So what is a career criminal?
Second, what exactly is a “career criminal?” According to the Justice Department, it’s any person with at least three arrests. It doesn’t matter what those arrests are for, though. Do you have a DUI or trespassing charge from college? Strike one. Have you been arrested for protesting at a federal facility? Strike two. Any other federal arrest is strike three. Not only are you elevated on the federal sentencing chart, giving you a longer sentence, you face a tougher mandatory minimum, and your sentencing judge is not permitted any leeway in that sentence. You’re treated the same way as somebody whose three crimes were murder, rape, and armed robbery. And remember, there’s no such thing as federal parole.
The U.S. Sentencing Commission has seven members, but three of those slots are vacant; two more become vacant on October 31. By law, three of the members must be federal judges and no more than four can be members of the same political party. It’s easy to get around that last proviso by simply naming a conservative Democrat or independent to the panel. The bottom line, though, is clear: Donald Trump and Jeff Sessions will control the Sentencing Commission in the next two months.
The only hope for holding off reimposition of the tough mandatory minimums that were lifted or eased during the Obama administration is through Congressional action. But don’t hold your breath. Neither Senate Majority Leader Mitch McConnell (R-Kentucky) nor House Speaker Paul Ryan (R-Wisconsin) has been able or willing to push an already-popular bipartisan sentencing bill to his respective floor for a vote. And even if they did, Donald Trump would veto it.
John Kiriakou is a former CIA counterterrorism officer and a former senior investigator with the Senate Foreign Relations Committee. John became the sixth whistleblower indicted by the Obama administration under the Espionage Act – a law designed to punish spies. He served 23 months in prison as a result of his attempts to oppose the Bush administration’s torture program.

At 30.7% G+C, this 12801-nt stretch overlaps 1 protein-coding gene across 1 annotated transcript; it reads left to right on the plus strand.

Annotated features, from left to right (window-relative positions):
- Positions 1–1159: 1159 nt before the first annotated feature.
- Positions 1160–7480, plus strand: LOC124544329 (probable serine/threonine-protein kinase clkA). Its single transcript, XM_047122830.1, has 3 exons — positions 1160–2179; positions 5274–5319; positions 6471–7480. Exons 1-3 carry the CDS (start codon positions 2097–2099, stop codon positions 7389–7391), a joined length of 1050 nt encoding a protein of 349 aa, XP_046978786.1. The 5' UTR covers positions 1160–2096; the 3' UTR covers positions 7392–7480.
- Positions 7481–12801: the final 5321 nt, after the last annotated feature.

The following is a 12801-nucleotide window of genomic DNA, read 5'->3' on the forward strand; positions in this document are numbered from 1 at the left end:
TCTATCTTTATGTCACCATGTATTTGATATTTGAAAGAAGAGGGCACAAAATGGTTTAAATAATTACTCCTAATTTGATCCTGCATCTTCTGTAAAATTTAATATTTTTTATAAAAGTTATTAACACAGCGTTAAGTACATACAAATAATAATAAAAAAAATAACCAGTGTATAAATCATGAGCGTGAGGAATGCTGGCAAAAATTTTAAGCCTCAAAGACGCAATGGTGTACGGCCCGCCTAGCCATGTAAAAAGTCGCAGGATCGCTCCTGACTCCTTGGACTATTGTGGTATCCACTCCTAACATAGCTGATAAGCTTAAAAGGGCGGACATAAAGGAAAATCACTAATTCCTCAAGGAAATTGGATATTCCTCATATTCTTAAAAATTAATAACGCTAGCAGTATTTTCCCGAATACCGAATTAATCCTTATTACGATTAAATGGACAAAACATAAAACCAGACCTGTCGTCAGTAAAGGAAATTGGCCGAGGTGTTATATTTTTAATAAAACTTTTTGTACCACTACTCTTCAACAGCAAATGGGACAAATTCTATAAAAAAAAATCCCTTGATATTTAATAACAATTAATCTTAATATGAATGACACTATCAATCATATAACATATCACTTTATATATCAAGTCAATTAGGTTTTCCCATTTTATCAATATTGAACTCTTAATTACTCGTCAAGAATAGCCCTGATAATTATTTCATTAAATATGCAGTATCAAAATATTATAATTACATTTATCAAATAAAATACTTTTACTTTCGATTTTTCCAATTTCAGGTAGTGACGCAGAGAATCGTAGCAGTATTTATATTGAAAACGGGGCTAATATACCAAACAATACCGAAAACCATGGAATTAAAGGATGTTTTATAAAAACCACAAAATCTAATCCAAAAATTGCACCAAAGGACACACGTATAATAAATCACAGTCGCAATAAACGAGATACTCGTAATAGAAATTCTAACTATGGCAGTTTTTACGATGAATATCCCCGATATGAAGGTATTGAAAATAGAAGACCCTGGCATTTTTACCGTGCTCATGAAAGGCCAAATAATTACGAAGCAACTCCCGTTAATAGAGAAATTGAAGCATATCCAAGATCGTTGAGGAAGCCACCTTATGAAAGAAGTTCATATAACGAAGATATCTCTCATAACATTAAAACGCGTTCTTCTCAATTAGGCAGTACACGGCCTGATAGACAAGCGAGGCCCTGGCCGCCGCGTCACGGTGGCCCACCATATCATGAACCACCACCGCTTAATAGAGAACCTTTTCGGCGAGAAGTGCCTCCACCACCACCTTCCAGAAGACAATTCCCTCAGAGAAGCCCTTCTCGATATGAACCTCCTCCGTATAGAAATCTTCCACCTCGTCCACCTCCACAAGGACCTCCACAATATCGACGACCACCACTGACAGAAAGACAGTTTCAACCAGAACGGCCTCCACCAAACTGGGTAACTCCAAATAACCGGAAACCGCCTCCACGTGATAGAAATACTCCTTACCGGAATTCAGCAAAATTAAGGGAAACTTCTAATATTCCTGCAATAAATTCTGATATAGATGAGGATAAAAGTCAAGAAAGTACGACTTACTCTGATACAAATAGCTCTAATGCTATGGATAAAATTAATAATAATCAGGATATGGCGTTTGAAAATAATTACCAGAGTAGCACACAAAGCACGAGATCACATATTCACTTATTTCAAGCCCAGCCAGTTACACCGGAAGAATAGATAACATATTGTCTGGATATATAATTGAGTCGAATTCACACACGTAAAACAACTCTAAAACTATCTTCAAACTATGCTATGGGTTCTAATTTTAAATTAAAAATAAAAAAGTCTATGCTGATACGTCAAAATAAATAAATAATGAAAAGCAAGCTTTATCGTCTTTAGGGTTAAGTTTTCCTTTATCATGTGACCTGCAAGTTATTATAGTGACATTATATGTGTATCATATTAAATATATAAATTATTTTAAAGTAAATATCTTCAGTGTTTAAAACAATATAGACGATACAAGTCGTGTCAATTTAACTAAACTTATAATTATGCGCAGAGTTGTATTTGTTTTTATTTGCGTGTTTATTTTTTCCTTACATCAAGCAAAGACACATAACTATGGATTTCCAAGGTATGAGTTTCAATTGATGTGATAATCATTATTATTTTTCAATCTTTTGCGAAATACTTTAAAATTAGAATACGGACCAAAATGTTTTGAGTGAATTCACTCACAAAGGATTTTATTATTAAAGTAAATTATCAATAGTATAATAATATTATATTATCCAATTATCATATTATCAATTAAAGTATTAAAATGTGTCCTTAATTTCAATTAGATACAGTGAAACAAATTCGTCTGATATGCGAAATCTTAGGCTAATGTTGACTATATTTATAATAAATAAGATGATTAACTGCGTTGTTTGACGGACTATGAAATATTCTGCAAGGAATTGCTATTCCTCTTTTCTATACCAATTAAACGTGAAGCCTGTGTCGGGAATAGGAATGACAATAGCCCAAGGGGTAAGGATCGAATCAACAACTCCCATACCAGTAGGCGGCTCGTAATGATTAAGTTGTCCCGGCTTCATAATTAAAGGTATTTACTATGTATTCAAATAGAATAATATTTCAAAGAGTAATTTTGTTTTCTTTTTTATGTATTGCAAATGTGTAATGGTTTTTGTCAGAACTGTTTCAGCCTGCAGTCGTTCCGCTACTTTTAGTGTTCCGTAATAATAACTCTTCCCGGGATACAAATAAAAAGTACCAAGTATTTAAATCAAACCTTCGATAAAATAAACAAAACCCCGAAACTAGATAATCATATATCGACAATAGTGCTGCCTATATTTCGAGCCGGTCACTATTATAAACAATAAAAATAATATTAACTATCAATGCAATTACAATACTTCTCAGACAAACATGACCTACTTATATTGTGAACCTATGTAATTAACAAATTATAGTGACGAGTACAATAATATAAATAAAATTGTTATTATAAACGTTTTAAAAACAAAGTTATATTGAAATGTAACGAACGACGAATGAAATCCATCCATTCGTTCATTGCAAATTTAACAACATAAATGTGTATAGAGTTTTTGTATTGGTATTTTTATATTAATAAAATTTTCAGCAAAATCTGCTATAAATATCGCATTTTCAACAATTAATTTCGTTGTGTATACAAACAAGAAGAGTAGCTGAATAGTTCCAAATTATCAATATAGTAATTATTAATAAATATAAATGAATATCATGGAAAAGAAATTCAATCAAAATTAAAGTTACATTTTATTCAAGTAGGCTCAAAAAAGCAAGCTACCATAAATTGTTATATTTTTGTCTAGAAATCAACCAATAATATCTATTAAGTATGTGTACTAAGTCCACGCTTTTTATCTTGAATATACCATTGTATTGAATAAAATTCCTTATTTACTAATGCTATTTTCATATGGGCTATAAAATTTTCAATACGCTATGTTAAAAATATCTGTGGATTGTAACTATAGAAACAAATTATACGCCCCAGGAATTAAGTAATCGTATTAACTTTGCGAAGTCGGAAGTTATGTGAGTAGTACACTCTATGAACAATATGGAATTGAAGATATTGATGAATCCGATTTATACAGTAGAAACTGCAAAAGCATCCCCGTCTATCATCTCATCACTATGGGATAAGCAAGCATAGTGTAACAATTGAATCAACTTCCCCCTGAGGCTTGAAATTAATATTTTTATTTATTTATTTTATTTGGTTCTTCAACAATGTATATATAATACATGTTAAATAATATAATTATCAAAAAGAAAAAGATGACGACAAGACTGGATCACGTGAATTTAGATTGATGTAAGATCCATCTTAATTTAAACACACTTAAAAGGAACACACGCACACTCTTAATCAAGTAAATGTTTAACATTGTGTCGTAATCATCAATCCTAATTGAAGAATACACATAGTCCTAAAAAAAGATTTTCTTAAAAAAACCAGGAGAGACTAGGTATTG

(Reader Supported News is the Publication of Origin for this work. Permission to republish is freely granted with credit and a link back to Reader Supported News.)
American Justice Works (For Those Who Can Buy It)
By Colin Warner
USA Today (8/24/17)
I spent 21 years behind bars for a crime I did not commit.
In 1980, I was living in Crown Heights, N.Y., and was convicted in the shooting death of a 16-year-old in the nearby Flatbush neighborhood of Brooklyn. I was 18, and was incarcerated despite persistent efforts by friend and fellow Trinidadian Carl King to secure my freedom. King is my hero. Most people in the system have no one like him fighting on their behalf.
The law enforcement officials in charge of the investigation had reason to know, even as they charged me, that the criminal justice system wasn’t working.
Demand for confessions and plea deals keeps young men of color and the poor from getting due process.
It was a new era of mass incarceration, and the police and prosecutors were empowered, as they still are, to detain young men of color, and to find a reason to charge them and lock them up. A system built upon rounding up suspects and demanding confessions and plea deals, in which the state has great power and the accused have little, is a system that does grave harm.
In 2001, someone else confessed to the crime. I was exonerated that February.
A thorough investigation would likely have prevented me from going to prison, but no one had a stake in sorting out my innocence. I didn’t have enough money to pay for a better defense, and consequently I was sentenced to 15 years to life.
Too often, the system doesn’t work for people who can’t afford to defend themselves.
After 15 years, I became eligible for parole, I was in my 30s and married to an incredible woman who, along with King, gave me the strength to endure this ordeal. I hoped to be set free. But to get parole, I had to admit to the crime and exhibit remorse. When I insisted upon my innocence, any consideration of parole disappeared. …